By Clifton Crais and Pamela Scully (Guest Contributors)
When we began researching our biography of Sara Baartman we thought we knew what we would find. Two white men brought Sara Baartman to 19th-century London, where she was put on show in Piccadilly. Every study, every bit of popular knowledge representing Sara Baartman’s life as the “Hottentot Venus,” had said so.
Newspapers in London at the time described Hendrik Cesars as a colonist. The extraordinary efforts to return Baartman’s remains, beginning soon after South Africa’s first democratic elections and ending in her state funeral in 2002, had represented her life as that of a black woman taken advantage of by white men. President Thabo Mbeki has said as much in his eulogy, extending his comments to a denunciation of Western science, indeed the entire Enlightenment.
We would discover, however, that Cesars was, in the racial categorization of the Cape, a “free black.” His descendants were slaves, brought forcibly to South Africa to work on the farms and in the city. Cesars’s wife also descended from slaves. The couples’ life in a poor section of Cape Town remained indelibly marked by slavery. Laws prohibited them from wearing fancy clothes. They had to apply for permission to leave the area. And they were barred from many of the economic opportunities “free burghers” enjoyed. One of the men responsible for Sara Baartman’s exploitation was, himself, subjected to prejudice.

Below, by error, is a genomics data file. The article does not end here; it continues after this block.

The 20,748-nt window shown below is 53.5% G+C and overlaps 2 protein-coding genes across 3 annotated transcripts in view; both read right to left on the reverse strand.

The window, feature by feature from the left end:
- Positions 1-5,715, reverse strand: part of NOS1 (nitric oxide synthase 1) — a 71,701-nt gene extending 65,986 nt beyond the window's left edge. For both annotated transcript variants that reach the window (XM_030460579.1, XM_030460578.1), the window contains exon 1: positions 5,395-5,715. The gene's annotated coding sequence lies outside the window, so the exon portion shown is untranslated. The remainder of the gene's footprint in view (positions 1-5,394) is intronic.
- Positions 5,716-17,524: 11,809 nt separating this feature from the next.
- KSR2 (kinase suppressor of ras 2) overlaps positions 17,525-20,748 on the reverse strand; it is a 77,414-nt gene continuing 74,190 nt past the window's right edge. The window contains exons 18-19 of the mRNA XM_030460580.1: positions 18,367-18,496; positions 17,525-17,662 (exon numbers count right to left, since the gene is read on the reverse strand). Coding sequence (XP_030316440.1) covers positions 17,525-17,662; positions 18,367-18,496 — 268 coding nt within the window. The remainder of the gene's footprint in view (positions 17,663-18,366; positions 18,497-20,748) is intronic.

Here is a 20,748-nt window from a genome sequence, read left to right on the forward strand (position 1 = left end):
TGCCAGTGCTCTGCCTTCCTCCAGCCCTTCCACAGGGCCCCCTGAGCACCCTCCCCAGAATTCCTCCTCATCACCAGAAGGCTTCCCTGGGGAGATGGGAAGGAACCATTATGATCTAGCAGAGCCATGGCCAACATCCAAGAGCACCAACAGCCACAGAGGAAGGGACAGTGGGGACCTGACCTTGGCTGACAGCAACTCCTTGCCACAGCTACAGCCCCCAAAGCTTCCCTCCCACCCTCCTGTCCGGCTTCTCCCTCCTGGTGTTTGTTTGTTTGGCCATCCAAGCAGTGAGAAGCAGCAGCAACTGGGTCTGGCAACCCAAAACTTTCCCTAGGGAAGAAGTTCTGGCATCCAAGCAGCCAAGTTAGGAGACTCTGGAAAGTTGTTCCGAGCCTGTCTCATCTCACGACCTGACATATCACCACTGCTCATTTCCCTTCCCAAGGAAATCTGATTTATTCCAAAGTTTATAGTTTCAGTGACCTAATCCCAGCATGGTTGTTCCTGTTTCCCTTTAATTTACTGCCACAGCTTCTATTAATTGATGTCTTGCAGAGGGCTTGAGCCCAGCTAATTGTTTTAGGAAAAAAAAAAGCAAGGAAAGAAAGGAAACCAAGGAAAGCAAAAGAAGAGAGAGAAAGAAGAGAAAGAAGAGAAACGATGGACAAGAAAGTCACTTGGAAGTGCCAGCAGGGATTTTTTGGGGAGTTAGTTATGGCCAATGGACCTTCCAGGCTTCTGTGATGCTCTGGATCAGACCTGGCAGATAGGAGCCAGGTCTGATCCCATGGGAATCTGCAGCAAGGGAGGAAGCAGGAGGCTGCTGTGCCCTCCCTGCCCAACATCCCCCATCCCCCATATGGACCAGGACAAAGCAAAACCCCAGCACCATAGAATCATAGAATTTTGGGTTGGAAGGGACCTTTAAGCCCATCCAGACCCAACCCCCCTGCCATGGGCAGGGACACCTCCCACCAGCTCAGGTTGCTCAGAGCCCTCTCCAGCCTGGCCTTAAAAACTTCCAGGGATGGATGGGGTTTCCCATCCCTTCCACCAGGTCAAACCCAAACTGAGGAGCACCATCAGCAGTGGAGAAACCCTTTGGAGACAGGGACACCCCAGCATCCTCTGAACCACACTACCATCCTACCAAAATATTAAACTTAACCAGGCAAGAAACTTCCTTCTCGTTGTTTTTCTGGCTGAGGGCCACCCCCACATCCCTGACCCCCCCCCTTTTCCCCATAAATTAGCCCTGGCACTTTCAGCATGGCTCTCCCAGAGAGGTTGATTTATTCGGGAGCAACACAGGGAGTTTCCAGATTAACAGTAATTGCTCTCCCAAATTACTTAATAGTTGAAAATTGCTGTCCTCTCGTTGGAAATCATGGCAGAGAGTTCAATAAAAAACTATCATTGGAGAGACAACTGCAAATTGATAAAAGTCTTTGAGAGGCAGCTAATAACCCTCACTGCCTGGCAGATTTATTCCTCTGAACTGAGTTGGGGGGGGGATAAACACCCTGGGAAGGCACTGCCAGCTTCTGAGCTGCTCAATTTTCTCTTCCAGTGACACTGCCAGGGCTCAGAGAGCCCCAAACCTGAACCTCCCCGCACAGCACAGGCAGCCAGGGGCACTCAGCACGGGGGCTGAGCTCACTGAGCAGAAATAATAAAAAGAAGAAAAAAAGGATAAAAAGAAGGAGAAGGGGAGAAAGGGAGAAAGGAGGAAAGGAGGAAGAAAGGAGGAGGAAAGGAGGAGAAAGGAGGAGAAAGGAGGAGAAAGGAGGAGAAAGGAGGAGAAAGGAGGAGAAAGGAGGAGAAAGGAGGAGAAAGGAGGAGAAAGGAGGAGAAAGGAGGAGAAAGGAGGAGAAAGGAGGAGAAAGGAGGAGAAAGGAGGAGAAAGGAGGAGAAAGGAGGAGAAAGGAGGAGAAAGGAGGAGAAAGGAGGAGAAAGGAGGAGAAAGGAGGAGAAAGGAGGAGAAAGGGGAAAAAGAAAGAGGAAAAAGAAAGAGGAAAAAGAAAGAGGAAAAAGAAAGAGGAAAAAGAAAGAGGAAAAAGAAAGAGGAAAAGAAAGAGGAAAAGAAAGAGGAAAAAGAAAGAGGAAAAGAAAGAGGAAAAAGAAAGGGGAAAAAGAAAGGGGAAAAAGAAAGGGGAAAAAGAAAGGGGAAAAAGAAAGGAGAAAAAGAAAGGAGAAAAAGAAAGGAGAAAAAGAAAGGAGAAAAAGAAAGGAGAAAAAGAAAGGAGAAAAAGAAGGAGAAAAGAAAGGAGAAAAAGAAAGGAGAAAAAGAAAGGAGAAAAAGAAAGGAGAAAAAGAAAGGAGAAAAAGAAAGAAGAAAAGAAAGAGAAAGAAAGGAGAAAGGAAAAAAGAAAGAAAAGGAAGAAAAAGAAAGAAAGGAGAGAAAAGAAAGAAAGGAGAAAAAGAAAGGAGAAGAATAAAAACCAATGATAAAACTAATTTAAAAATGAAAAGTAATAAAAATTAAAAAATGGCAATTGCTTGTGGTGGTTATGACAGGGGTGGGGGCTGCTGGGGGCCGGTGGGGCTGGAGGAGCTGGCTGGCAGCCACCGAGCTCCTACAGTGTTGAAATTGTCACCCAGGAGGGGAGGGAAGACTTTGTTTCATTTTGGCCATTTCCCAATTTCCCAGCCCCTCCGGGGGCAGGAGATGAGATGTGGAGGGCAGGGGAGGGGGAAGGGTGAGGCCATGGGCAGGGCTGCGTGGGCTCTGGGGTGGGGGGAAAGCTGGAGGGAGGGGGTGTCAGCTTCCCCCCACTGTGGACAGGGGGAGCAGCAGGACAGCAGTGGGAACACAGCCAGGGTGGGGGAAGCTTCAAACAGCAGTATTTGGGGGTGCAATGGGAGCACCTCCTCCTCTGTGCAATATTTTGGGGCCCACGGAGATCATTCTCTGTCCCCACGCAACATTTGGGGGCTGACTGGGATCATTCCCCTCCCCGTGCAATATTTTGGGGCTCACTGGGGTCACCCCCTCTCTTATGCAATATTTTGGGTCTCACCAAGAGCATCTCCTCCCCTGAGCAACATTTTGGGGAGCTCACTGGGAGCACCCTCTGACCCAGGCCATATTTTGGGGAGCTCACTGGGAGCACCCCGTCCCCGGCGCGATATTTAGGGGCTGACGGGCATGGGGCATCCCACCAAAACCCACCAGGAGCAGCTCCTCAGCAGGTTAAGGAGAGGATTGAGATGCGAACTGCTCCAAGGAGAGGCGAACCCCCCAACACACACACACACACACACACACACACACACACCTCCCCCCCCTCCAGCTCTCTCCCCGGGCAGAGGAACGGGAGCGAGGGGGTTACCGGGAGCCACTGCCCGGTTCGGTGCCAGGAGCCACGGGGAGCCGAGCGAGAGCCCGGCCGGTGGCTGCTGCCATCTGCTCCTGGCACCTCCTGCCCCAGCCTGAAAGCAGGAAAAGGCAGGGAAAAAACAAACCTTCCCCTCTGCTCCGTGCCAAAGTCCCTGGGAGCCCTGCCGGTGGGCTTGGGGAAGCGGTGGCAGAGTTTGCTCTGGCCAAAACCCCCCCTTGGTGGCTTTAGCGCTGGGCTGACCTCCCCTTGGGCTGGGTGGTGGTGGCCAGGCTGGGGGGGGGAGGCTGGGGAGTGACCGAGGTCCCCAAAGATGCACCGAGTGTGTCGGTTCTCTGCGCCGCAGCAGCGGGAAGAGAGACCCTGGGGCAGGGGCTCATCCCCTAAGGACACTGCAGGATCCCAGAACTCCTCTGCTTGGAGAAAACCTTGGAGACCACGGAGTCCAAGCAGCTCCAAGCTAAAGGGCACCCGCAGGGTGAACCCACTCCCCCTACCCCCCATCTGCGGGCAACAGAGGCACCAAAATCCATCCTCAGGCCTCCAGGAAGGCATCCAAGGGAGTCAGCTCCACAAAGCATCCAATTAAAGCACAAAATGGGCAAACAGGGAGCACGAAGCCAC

South Africans, and indeed most of the modern world, can only see others for the color of their skin. Modern racism and its many legacies seems to have forever shaped how one speak of others, our very apprehensions of past and present. This is not how the world always was. Hendrik Cesars’s complexion was “white”, even as he was known by others in the Cape as “free black.” This is why when Cesars traveled to England Londoners saw him as a white man, a colonial settler, a mean, violent master. They could not see him for what he was, could not understand his humanity even as they criticized his actions, the decisions he made. And this is how it remains, regrettably, today.
Clifton Crais and Pamela Scully are authors of Sara Baartman and the Hottentot Venus: A Ghost Story and a Biography.
This post first appeared on Wonders & Marvels in June 2009.